Next, you can measure it yourself, which is easy to do. Here’s our step-by-step guide:

Step One: Measuring Device

The first thing you need to do is find a measuring device. Many people use a measuring tape, but we recommend using a vernier caliper instead, as this is a much better tool designed for much more accurate measurements. 

Step Two : Remove The Tire

Next, you are going to need to remove the tire. This will require you to deflate the inner tube and use a tire lever to remove everything inside. Once done, remove everything from the rim itself.

Also Read: Bike Tire Valve Types

Step Three: Measure External 

Now you are going to need to measure the external rim width. You can do this by taking your tape measure or vernier caliper and measuring the whole width from outside to outside on the straight edge of the wheel rim where the braking surface generally is.  

Step Four: Measure Internal

Now it’s time to measure the internal rim width. You can do this by taking your tape measure or vernier caliper and measuring from inside of the rim where the tire bead sits and locks in. Using the internal part of the vernier calipers is the best way.

Internal Rim Measurement

What Size Tire For What Rim?

So now you know what the rim width of your wheels is, what size tires should you use for the best performance possible? Well, we will start by saying there are a lot of differing opinions online from wheel and tire manufacturers. We have taken our data from a mix of as many as possible to give you this correct size chart.

Internal Rim Width Optimal Tire Size Type of Tire
17mm to 19mm
23c to 28c
19mm to 21mm
25c to 30c
21mm to 25mm
30c to 45c
25mm to 30mm
40c to 2.2"
35mm to 40mm
2.2" to 3"
Mountain/Mountain Plus
40mm +
3" +
Fat Bike

What Can I Expect Using A Tire Too Big Or Small For My Rims?

We are often asked what we can expect from using a tire that is too big or too small for the rim that I have on my bike. Here’s what you need to know beforehand. 

Safety Concerns

The wrong tires for the wheels shouldn’t be used. Although it might sound drastic, it can be very unsafe and we recommend not to go down this route.

Also Read: How To Adjust Bike Brakes

Tires That Are Too Small

Tires too small for a rim will stretch the tire out very far. So it makes the tires profile much bigger on the floor, and you will find the tires to measure much wider. With the tire this stretched, you will get less comfort, and you do need to be careful as it doesn’t give the rim much protection.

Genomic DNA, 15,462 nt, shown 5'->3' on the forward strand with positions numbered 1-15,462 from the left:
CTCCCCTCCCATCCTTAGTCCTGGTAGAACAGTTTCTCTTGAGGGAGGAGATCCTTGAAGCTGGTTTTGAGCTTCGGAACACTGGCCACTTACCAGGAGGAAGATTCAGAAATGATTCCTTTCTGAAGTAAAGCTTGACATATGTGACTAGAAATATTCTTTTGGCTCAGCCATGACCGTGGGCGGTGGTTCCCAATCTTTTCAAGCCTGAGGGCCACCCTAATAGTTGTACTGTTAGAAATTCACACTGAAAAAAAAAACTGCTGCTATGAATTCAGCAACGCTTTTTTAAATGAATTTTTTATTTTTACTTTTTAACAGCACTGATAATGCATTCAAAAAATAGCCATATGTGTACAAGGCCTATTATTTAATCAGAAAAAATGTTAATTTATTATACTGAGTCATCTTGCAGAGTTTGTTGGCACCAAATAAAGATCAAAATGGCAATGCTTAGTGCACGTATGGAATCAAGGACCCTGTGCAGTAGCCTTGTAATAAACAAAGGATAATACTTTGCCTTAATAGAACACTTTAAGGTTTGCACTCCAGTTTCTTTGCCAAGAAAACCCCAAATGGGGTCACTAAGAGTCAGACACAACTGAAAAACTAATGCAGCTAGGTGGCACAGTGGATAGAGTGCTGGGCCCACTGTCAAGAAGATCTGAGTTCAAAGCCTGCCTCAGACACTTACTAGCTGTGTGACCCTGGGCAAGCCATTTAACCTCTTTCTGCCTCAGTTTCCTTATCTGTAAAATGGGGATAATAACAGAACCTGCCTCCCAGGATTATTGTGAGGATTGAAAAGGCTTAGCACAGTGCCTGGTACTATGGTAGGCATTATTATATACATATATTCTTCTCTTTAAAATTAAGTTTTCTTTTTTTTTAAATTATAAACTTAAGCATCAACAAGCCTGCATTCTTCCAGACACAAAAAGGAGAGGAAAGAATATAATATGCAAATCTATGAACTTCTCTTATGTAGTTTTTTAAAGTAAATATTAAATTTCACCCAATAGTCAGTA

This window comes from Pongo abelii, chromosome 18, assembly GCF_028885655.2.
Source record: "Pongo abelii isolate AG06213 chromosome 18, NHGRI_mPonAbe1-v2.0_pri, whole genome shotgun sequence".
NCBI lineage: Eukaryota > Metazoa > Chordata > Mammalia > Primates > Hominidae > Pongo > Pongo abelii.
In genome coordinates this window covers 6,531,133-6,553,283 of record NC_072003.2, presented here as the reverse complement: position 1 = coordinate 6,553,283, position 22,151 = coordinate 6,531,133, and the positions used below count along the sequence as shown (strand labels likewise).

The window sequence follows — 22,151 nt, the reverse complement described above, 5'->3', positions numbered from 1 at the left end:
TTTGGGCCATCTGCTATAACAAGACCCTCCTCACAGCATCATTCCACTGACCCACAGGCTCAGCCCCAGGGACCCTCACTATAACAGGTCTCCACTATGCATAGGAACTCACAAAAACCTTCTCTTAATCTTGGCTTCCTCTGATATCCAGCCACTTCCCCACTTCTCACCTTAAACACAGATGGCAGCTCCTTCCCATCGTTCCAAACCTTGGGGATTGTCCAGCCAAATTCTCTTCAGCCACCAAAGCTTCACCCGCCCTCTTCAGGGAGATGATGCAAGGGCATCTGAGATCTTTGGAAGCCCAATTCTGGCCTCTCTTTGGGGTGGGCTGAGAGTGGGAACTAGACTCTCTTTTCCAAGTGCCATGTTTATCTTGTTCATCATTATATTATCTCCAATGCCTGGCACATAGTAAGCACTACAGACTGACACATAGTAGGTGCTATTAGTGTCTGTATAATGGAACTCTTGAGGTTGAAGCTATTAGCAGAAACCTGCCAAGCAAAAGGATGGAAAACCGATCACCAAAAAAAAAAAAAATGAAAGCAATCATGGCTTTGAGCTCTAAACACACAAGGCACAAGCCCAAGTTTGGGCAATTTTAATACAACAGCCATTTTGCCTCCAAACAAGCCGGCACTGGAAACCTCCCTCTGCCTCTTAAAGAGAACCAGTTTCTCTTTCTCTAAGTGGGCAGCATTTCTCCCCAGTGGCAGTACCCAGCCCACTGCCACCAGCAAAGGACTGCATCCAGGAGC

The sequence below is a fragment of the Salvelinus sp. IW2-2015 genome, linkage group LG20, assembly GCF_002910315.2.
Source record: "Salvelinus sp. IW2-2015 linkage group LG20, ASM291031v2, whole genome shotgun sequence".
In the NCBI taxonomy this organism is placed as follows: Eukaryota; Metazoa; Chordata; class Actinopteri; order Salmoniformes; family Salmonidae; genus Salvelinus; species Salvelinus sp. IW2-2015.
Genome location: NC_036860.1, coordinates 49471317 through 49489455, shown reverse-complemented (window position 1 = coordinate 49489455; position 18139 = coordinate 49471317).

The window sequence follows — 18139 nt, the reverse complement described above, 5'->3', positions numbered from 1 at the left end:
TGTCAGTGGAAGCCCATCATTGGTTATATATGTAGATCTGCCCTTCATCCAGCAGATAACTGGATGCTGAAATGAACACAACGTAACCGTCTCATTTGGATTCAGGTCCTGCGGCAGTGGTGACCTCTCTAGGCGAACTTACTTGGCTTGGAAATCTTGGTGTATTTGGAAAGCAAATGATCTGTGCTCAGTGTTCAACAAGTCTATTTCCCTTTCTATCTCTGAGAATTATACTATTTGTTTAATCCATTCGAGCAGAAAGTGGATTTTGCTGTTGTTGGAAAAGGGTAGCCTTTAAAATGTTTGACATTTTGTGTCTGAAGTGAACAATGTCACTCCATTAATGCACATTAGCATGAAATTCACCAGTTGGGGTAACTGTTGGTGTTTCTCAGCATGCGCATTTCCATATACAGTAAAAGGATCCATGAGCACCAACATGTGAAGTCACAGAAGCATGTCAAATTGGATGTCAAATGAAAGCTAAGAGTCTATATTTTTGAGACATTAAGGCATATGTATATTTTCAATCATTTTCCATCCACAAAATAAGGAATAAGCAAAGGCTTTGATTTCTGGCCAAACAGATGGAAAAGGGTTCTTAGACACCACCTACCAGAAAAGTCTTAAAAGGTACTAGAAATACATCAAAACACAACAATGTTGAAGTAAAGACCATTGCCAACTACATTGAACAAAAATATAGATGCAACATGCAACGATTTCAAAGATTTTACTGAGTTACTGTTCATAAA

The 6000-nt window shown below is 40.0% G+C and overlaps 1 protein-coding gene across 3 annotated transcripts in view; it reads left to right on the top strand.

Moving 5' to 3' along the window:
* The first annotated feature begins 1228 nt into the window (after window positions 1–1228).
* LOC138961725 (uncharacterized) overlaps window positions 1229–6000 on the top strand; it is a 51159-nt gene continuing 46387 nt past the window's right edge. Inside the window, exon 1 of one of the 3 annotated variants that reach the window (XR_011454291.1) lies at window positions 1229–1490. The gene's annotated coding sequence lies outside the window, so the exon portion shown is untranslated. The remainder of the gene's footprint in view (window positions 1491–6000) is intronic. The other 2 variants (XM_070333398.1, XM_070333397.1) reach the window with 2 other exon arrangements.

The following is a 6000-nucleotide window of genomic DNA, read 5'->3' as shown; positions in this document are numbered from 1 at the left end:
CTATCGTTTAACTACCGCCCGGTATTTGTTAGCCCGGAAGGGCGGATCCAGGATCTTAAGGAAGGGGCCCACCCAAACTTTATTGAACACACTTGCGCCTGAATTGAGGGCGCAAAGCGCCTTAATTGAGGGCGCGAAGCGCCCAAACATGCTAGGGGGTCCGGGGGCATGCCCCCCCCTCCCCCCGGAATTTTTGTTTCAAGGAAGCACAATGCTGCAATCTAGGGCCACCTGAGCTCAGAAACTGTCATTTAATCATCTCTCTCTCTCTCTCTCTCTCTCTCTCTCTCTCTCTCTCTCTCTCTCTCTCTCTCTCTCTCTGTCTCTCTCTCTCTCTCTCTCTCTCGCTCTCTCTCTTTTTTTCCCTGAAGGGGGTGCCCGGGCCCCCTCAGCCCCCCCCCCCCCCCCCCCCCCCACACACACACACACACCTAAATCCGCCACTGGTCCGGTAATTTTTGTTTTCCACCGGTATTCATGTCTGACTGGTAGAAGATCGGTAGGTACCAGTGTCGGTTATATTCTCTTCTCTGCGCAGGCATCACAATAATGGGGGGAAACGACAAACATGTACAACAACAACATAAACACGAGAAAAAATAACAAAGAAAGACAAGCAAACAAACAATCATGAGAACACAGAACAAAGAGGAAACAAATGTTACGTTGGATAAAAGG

Tires That Are Too Big

If you were to put tires on that are too big, it doesn’t work very well. The first thing you will notice is the tires become incredibly rounded. So instead of having a fairly flat top, it’s curved. It offers a decent amount of comfort in a straight line, but the cornering feels very uncomfortable and almost like it wants to roll over. 

Rim Width

Does Rim Width Matter?


Rim width is important, and it’s something many cyclists don’t know much about when it does make a big difference. It’s easy to get lost in diameter and tire width when there’s a reason we have 700c and 29”. 



How do I measure wheel width?

Generally most cyclists do the same measurement for external rim width as they do for wheel width. The best way to do this is with a vernier caliper and the tire off. Measure at the rim and not the bolt pattern or bolt holes as this is wheel offset and we are not measuring for negative offset here.

Does the diameter wheel size affect rim width?

Smaller wheels often have wider tires making internal and external rim size bigger. We wouldn’t overthink it personally just use the right size tire for the wheel sizes you have.

Do I need to use the exact size tire for my rims?

Generally the overall dimensions of a rim will work for many sizes of tires. For example 17mm rim will fit tires from roughly 25c to 30c and all will fit properly. Try not to fall out of the manufacturer’s range.

Picture of Robbie Ferri

Robbie Ferri

Robbie picked up a bike ten years ago at the age of 26. It started with a ride from London to Paris. Since then, he couldn’t get enough of big mile cycling and started bikepacking and eventually ended up racing ultra distance and even breaking world records.

Robbie has also worked in bike shops and closely with brands to design bikes and new products. Now he loves to share his knowledge and experience to add value to other people's cycling.